is it beer in the milk jug

We have six serving tanks and six keg lines, each with its own beer line. Each beer line requires calibration to ensure that each ounce of beer registered by the system is precisely one ounce of beer poured. To calibrate the self-serve beer wall, you need beer. Well, obviously you need beer – right?

Rick Weber of Table Tap, said, “We will be ready to calibrate the beer wall tomorrow and we will need cold beer”. The question on our minds was- what happens to uncalibrated beer?

The answer: it goes through the system and then drains into a bucket, milk jug, or other receptacle. It was then further clarified that we needed a half barrel keg full of beer that we were, more than likely, never going to drink.

16 gallons is a lot of beer to sacrifice for calibration. After all, we currently have so few kegs of Athentic Beer*, and it was a struggle to think of “my precious” going into a bucket and then down a drain.

Weber must have seen the anguish in the situation and quickly stated, “any beer will do. Go get a half barrel keg of the cheapest beer you can find and bring ice. It will need to be chilled.”

So off Paul Skinner went to the Five Points Bottle Shop. Skinner promptly went up to the counter and said emphatically, “I will take a half barrel keg of the cheapest beer you have”. It was said with so much gusto and enthusiasm that the young lady that was working seemed to think he was asking for the best beer they had available. She started to show me the list of premium keg beers, when he said again, “I will have a half barrel keg of the cheapest beer you have!” She quickly exchanged the list she had just given me with a new one, entitled “Discount Keg Beer”. Now we were talking…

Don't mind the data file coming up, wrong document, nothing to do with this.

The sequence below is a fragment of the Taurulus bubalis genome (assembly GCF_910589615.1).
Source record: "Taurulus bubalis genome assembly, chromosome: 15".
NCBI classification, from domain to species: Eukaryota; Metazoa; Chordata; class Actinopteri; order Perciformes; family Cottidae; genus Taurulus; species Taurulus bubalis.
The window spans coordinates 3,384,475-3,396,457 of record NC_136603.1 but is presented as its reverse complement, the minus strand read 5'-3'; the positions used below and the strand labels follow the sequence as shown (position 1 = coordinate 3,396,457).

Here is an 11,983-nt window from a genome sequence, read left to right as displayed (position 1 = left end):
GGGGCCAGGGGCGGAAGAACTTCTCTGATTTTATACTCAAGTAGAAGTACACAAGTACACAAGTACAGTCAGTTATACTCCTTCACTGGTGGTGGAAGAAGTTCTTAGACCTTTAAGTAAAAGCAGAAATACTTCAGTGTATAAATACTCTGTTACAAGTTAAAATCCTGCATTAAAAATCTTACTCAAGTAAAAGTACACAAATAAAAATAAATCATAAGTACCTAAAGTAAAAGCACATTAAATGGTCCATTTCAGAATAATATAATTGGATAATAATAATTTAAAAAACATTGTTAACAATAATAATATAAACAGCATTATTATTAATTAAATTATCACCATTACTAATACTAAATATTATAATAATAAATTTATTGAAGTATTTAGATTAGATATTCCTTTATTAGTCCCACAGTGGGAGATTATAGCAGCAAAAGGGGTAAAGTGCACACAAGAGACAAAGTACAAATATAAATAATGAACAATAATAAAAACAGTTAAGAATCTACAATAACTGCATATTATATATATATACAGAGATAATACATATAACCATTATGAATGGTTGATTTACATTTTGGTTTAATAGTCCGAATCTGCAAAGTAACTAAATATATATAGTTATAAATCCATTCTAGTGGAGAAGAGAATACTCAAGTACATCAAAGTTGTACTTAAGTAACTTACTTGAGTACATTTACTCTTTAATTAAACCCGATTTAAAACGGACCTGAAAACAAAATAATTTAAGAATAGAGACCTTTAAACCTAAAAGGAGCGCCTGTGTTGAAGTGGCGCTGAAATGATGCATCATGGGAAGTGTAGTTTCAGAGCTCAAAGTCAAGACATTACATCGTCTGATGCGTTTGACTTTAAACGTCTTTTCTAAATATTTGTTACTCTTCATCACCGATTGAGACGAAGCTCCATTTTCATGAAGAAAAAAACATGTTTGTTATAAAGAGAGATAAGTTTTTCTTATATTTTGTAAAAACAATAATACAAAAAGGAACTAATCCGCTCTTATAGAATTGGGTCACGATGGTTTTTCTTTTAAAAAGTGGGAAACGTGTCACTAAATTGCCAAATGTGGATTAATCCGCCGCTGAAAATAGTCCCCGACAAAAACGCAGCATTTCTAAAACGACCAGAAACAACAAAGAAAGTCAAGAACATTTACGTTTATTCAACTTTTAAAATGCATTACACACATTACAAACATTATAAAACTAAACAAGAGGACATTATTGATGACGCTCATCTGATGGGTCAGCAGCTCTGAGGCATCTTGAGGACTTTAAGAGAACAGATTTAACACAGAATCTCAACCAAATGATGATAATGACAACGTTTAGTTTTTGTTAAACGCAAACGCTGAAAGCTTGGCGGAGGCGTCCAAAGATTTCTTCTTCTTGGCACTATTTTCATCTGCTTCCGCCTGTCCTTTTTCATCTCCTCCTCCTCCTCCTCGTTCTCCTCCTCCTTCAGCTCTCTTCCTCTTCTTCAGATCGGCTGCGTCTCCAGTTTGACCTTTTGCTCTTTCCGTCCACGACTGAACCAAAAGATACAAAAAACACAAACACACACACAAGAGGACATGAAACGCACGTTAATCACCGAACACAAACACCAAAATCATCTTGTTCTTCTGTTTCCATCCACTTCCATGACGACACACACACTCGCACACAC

Two discount kegs caught my eye; one for $39 and another for $45. Wow – now that is some cheap beer. Considering that the keg deposit by itself was $75. You can only find gems like this in a college town. The $39 keg was nowhere to be found (bummer- someone else must be either calibrating a system or there might have just been a huge football game in town), so we ended up with the slightly more expensive one.

The lady that was helping Skinner to fill out the required paperwork for the keg deposit asked if he would be drinking the beer at the same address as listed on the driver’s license. Skinner gave her a perplexed look and said, “Drinking the beer? No, I am actually going to pour it down the drain.” Well – that statement caught the attention of everyone standing within earshot at Five Points. Apparently, this is not something that you hear every day in a package store.

He went on to explain how we needed to the beer for calibration of our self-serve beer wall at the Athentic Brewing Company and she seemed much happier, knowing that he was not some kind of crazy prohibitionist.

As he was transporting the keg of beer back across town to the Athentic brewery, he got to thinking that the first beer to be poured in our new craft brewery was going to be a cheap macro beer and started chuckling.

*Note: Athentic Beer was previously brewed at the Akademia Brewing Company

lightbulb ideas